Owen McQueen – Flash Sci-Fi   Leave a comment

rembrandt_a-beggar-leaning-on-a-stick

 

My name is Owen McQueen, and I have the vast fortune to be poor. Dreadfully poor.

You see, it is my fate to have been born with an affliction that renders me useless in most forms of employ. Some call me idiot, insane. My shape is round, my eyes appear half-awake, my speech childlike, at best.

But my mind! Thoughts so rich and rewarding, trapped in a doomed cell from which escape is hopeless. Yet its optimism never eases. Even as I gaze at the mother who pulls her child to her breast as she passes before me, I smile. For my hope is not lost, merely tucked in a safe place, for that time when I dare retrieve it.

I hear the auctioneer speak my name. Folks gather around me, curious. One reaches over the chain to touch my vest as if to examine the fabric’s wear. Another notices several holes in my stockings and frowns. Two men stare at my face. “The devil surely rejected this one,” I hear. To this I laugh, causing the pair to recoil in surprise.

How did I come to be in such a position at this station of my life? For as long as God had placed me upon this Earth, I’ve been the ward of the Overseer. His duties of office require him to auction not only myself, but others who find themselves in this wretched state. Though fault of soul or circumstance, we chosen few are placed in his control.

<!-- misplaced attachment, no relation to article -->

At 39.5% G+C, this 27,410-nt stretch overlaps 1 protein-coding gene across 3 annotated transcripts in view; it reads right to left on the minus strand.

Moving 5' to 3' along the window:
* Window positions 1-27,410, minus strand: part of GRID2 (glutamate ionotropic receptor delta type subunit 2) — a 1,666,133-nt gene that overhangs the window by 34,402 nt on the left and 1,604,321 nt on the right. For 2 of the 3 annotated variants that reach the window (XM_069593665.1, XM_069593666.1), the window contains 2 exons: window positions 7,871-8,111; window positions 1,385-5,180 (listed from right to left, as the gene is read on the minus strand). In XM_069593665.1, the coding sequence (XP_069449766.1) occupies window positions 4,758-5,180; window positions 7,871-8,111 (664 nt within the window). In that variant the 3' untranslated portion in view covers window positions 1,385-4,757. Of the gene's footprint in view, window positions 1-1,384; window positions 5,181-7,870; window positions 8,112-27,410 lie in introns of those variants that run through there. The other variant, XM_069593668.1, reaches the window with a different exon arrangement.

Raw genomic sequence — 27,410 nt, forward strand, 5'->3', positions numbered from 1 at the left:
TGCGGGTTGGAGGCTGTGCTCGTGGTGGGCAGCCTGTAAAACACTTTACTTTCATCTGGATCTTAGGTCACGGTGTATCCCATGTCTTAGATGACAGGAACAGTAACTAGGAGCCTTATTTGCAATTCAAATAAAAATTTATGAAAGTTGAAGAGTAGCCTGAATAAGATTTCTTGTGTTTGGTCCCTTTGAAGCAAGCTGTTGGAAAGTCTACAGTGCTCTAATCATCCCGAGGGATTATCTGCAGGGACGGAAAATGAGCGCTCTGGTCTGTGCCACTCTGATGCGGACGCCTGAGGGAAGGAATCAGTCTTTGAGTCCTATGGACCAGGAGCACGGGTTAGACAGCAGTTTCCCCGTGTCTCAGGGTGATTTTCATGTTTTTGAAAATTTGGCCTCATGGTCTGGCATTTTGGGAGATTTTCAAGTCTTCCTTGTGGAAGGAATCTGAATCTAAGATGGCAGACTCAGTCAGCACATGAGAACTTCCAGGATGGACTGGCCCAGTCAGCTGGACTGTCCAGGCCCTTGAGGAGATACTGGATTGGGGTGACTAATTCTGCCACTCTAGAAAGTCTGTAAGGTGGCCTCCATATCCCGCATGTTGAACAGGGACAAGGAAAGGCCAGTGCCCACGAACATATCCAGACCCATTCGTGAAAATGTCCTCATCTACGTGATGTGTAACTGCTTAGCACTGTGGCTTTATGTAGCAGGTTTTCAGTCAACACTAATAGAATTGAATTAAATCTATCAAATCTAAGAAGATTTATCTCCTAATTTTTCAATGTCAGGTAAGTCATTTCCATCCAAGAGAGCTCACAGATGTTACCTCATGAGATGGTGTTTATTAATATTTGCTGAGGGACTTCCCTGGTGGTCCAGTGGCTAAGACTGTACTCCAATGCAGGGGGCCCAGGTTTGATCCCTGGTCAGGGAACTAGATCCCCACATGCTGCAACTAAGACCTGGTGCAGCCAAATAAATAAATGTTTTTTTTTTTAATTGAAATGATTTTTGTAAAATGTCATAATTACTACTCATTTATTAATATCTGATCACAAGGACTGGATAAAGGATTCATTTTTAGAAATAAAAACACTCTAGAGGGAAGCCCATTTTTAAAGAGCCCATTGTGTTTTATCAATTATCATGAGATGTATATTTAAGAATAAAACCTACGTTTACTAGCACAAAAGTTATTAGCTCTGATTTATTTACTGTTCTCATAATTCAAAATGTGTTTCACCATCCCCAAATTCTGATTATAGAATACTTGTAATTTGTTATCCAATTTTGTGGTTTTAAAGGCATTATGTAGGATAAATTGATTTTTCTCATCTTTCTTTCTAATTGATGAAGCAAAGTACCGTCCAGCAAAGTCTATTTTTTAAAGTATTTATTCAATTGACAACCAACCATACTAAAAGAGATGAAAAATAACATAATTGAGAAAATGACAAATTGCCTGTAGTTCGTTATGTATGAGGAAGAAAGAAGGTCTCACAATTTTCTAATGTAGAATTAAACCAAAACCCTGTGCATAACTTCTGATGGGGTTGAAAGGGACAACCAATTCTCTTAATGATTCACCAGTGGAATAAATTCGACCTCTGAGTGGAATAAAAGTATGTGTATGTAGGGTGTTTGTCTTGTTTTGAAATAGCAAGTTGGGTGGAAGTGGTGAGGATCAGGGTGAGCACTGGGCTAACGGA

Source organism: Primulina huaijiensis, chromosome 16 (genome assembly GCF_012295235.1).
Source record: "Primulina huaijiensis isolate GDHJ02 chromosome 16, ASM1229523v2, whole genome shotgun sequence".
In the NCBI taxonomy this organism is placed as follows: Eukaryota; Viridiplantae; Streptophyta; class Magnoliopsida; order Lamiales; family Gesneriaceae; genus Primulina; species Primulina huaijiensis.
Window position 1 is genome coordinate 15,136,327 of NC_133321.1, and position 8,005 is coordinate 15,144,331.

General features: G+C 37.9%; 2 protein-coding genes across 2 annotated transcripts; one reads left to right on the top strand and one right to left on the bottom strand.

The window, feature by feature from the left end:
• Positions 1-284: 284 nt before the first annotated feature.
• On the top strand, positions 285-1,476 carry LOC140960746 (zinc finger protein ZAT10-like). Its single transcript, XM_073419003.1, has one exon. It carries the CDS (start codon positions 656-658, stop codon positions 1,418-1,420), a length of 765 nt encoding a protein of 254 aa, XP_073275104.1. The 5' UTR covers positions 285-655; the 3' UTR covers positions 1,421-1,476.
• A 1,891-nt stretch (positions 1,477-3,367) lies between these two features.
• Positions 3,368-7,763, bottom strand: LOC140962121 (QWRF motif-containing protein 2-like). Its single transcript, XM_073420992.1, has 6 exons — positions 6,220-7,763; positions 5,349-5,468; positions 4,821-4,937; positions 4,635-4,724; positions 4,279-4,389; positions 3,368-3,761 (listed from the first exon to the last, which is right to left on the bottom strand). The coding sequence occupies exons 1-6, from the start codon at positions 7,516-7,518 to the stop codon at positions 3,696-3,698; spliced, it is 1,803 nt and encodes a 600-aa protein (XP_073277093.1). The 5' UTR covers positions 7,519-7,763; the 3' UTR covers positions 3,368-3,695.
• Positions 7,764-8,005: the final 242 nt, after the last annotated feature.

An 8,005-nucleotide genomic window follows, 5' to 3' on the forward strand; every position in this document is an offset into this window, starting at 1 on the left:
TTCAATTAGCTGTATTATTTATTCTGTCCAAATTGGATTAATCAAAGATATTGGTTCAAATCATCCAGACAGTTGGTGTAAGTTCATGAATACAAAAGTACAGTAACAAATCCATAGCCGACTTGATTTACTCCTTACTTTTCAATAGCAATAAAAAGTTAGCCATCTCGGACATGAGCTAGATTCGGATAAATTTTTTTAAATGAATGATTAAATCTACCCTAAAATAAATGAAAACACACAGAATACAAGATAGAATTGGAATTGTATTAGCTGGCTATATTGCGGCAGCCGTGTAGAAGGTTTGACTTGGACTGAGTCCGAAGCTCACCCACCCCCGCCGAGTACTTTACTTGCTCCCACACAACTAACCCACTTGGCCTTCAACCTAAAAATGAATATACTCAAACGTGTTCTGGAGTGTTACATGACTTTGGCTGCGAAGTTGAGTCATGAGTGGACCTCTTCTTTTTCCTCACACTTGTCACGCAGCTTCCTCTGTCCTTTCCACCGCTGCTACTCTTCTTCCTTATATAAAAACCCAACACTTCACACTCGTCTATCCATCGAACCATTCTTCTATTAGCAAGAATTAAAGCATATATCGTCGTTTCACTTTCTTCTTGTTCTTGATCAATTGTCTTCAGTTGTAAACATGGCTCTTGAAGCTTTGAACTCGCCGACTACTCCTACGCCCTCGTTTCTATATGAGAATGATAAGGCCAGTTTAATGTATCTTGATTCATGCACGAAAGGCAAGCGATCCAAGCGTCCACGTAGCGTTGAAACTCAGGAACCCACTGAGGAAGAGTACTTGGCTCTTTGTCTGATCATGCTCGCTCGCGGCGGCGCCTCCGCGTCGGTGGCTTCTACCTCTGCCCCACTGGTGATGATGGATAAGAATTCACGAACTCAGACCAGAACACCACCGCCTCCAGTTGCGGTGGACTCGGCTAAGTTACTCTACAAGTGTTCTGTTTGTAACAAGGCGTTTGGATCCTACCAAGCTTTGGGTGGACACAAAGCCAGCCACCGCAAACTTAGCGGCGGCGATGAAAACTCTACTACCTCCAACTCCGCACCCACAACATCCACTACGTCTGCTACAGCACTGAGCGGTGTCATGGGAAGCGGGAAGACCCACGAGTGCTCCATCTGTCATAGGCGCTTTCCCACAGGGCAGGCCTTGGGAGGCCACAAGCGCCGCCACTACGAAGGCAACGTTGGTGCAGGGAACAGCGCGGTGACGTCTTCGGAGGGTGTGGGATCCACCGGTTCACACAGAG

Every April, paupers such as us are required to report to the Overseer, who then assesses our condition. He makes note of our general health, the condition of what few articles of clothing we possess, and anything else of note, such as lameness. A scribe carefully records these observations, as well as the value of our upkeep. We are then told to clean ourselves as though we were to attend Sunday services. If we present well, two slices of black bread and a slab of cheese are given us as a reward.

“Owen McQueen is a loyal soul, hardworking and docile. His clothing is in good repair. He’ll give you no trouble and the cost of his keep is merely four pounds per year,” said the auctioneer. “Who’ll take him?”

At first, no one answers his call. I show the crowd a hopeful face.

“Certainly someone treasures a bargain. There are none today cheaper,” offers the auctioneer.

“I’ll take him,” says a man with a grey beard. “He’s bound to be of use to an old man.”

The Overseer takes the money from grey-bearded man and I’m given a push towards him. I expect nothing. After 50 years of Aprils, each one spent at auction, my life has never been my own, and as a pauper, it never will.

 

 

 

 

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